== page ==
Predicting the Next Pandemic: How Disease From the Wild Spills Over Into Humans

Long-tailed macaques are passing on their own diseases to humans. (Photo by Andy Lawson/CCBY-NC 2.0)

It can be tempting to think of health and the environment as two separate categories. One concerns what happens in hospitals and labs, where patients lie hooked up to blinking machines and scientists stare through microscopes at pathogens. The other concerns what happens out in the world, in felled forests and wildlife preserves.

In his engaging new book Spillover: Animal Infections and the Next Human Pandemic, environmental writer David Quammen blows any such notions out of the water.

Spillover is about infectious diseases, called zoonoses, that cross over from animals into humans. These include Ebola, SARS, and HIV, but Quammen takes readers on a tour of many other equally chilling emerging diseases. The book’s central question is, “What’s next?”

Quammen doesn’t just look at what pathogens are cropping up. He also looks at why they’re emerging or re-emerging. He argues—convincingly—that environmental degradation we humans have caused is driving the emergence of deadly pathogens.

“We should appreciate that these recent outbreaks of new zoonotic diseases, as well as the recurrence and spread of old ones, are part of a larger pattern, and that humanity is responsible for generating that pattern,” Quammen writes.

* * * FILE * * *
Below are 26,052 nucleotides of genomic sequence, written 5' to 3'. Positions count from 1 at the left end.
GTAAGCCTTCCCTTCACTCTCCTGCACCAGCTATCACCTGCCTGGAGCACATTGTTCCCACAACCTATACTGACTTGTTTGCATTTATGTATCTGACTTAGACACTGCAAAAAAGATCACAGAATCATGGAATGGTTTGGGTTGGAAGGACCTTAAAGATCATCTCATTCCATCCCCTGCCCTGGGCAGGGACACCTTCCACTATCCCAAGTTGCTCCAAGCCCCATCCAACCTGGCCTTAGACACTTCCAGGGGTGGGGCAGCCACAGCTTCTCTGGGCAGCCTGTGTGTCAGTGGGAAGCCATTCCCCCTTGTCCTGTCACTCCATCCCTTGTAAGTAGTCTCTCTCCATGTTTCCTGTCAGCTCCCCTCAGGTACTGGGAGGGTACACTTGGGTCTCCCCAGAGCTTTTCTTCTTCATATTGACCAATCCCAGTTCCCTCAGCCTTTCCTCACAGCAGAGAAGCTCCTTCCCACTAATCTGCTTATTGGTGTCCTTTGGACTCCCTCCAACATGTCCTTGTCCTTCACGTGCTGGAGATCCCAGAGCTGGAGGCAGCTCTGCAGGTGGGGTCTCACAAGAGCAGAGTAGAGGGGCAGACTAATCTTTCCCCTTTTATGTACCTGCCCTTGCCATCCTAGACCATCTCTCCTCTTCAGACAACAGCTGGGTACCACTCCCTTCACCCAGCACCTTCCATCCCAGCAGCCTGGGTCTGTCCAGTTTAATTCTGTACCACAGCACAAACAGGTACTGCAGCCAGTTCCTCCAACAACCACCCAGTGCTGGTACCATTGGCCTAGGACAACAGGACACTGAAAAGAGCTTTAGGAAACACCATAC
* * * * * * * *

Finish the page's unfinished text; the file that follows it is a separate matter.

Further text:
Take the deadly Nipah virus, which first swept through Malaysia in 1998, infecting at least 283 people and killing 109. Bats carry the disease in the wild, and it usually does not infect humans. However, deforestation pushed infected bats toward the edge of their habitat.

They began to hang around at pig farms, where there were abundant fruit trees. The flying mammals munched on water apples and mangoes, dropping virus-covered pulp down to the hungry pigs.

Once a pig got sick, scientists hypothesize, the virus spread like wildfire through the other pigs on the farm and on other farms. The virus went on to infect human caretakers, who infected other humans.

Similar scenarios show up throughout the book in alarming repetition. Deforestation in Borneo has brought macaques and the mosquitoes that feed on them close to rural farmers, who have increasingly contracted a new form of malaria.

Herpes B-carrying macaques in Southeast Asia frequent religious shrines located in some of the remaining patches of forest in many areas. So far they don’t seem to have passed the virus on to humans, but there’s reason for concern: In labs, workers bitten by infected animals have died.

Logging, farming, and the wild animal trade in Africa have eaten into jungles, exposing and increasing the risk that a person will contract Ebola or some other virus from a sick animal. SARS likely spread through giant meat markets, where rare wild species were being sold in China as delicacies.

Outbreaks haven’t been limited to the developing world. A switch to factory-style goat farming in the Netherlands helped spark an epidemic of Q fever, carried on the wind from crowded barns to nearby villages. Loss of biodiversity in the northeastern United States has allowed mice to multiply prodigiously, increasing the density of Lyme disease-carrying ticks.

New diseases don’t come out of deep jungles and remote forests on their own, Quammen writes. A combination of chance and our own actions brings them on. As ecosystems and animals suffer, we often do too. “People and gorillas, horses and duikers and pigs, monkeys and chimps and bats and viruses,” he writes. “We’re all in this together.”